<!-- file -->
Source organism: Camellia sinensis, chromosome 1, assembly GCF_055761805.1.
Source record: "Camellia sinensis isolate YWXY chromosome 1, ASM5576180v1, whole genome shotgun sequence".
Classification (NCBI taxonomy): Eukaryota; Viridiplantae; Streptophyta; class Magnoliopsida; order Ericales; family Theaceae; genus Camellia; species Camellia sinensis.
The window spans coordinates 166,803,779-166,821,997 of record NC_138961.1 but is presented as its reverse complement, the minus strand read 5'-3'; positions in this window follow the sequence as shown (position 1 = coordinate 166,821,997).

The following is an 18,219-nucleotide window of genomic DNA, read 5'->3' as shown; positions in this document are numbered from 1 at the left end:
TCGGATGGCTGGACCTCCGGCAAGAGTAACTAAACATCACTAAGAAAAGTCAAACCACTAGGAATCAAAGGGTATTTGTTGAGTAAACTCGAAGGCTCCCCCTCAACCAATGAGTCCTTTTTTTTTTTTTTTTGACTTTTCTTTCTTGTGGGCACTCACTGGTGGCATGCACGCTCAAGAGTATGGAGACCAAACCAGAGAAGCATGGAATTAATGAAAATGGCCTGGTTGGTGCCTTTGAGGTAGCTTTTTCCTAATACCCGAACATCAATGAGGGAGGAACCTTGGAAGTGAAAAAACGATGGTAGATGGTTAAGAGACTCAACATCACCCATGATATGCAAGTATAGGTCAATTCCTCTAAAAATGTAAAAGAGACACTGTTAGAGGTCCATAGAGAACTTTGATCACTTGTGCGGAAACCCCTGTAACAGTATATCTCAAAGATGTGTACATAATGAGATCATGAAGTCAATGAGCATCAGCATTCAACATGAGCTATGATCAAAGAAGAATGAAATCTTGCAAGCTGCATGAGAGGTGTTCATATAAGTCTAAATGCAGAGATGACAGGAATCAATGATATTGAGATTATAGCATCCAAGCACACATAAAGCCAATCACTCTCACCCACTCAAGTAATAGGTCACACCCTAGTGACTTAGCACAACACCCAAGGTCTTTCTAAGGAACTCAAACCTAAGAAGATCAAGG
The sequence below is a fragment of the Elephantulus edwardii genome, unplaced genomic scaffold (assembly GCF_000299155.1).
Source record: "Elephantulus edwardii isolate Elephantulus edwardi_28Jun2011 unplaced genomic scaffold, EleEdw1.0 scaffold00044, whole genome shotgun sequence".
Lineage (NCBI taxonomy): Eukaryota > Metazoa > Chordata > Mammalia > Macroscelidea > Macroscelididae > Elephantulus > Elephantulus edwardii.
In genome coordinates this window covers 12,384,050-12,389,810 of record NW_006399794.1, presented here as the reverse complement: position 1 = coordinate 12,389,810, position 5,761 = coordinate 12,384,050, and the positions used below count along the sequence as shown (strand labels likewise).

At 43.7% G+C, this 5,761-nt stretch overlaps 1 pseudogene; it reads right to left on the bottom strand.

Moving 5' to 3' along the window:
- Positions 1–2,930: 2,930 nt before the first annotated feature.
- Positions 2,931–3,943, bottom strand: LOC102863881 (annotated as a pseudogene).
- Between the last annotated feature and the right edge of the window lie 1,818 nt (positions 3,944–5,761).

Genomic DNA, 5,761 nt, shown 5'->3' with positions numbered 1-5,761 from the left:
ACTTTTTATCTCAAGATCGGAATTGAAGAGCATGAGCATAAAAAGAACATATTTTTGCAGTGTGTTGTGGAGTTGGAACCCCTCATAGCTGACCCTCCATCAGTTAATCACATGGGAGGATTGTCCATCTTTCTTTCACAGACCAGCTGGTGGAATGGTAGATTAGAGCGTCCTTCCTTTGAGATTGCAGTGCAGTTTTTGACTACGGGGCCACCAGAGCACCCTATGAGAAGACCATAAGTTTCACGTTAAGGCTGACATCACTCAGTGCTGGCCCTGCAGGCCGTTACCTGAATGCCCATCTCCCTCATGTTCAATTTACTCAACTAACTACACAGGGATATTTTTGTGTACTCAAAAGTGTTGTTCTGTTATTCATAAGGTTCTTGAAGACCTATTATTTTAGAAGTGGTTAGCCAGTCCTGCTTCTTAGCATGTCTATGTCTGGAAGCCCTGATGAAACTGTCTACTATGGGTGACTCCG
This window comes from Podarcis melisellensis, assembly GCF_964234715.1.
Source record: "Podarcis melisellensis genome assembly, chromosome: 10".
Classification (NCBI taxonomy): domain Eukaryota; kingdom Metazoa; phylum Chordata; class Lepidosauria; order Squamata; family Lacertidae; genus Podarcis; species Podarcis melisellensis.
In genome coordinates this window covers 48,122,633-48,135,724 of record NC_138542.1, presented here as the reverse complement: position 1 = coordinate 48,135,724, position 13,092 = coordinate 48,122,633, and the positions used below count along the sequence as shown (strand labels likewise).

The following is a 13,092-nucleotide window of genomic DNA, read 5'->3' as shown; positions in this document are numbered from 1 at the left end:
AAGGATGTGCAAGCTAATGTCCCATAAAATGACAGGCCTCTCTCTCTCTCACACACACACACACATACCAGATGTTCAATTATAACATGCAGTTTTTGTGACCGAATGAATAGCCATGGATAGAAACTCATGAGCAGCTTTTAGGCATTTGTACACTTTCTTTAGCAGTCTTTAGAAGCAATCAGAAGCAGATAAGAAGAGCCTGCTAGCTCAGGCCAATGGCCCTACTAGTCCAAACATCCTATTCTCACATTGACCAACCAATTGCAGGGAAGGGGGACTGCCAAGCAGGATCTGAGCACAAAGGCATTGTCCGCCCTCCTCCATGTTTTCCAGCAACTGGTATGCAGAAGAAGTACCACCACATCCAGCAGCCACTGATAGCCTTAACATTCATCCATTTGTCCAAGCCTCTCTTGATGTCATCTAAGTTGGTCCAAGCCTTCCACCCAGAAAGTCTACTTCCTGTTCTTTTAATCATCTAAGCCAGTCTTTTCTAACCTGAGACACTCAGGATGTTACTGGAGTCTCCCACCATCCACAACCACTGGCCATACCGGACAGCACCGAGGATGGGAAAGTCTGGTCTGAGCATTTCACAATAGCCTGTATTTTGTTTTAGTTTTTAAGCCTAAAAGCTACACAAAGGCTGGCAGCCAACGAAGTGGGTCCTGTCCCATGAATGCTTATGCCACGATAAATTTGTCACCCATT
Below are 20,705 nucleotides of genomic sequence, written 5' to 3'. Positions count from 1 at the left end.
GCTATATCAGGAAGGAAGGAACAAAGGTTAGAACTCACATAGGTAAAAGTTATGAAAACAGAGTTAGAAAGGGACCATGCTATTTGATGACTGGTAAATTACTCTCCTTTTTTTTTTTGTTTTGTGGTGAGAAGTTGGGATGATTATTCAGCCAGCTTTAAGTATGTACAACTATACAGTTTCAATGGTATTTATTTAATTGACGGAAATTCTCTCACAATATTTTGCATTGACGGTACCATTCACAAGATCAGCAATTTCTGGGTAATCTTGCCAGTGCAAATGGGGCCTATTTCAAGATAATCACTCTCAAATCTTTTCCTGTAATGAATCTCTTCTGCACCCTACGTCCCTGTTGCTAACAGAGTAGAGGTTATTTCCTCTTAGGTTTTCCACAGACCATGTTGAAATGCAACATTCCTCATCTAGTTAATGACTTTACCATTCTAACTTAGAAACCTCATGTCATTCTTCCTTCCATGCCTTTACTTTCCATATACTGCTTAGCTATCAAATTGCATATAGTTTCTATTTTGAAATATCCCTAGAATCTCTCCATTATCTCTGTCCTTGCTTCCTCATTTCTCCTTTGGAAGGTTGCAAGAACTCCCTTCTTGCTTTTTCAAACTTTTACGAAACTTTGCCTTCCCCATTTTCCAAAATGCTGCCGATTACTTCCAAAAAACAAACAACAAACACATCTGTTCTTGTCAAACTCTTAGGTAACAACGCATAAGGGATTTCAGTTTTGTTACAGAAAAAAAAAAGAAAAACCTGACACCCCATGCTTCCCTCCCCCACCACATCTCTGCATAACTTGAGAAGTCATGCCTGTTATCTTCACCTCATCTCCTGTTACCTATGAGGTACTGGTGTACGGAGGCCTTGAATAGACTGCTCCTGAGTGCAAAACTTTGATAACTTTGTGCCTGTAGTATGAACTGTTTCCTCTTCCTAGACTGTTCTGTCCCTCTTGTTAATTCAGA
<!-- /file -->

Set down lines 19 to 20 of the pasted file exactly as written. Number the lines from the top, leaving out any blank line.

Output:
Source record: "Podarcis melisellensis genome assembly, chromosome: 10".
Classification (NCBI taxonomy): domain Eukaryota; kingdom Metazoa; phylum Chordata; class Lepidosauria; order Squamata; family Lacertidae; genus Podarcis; species Podarcis melisellensis.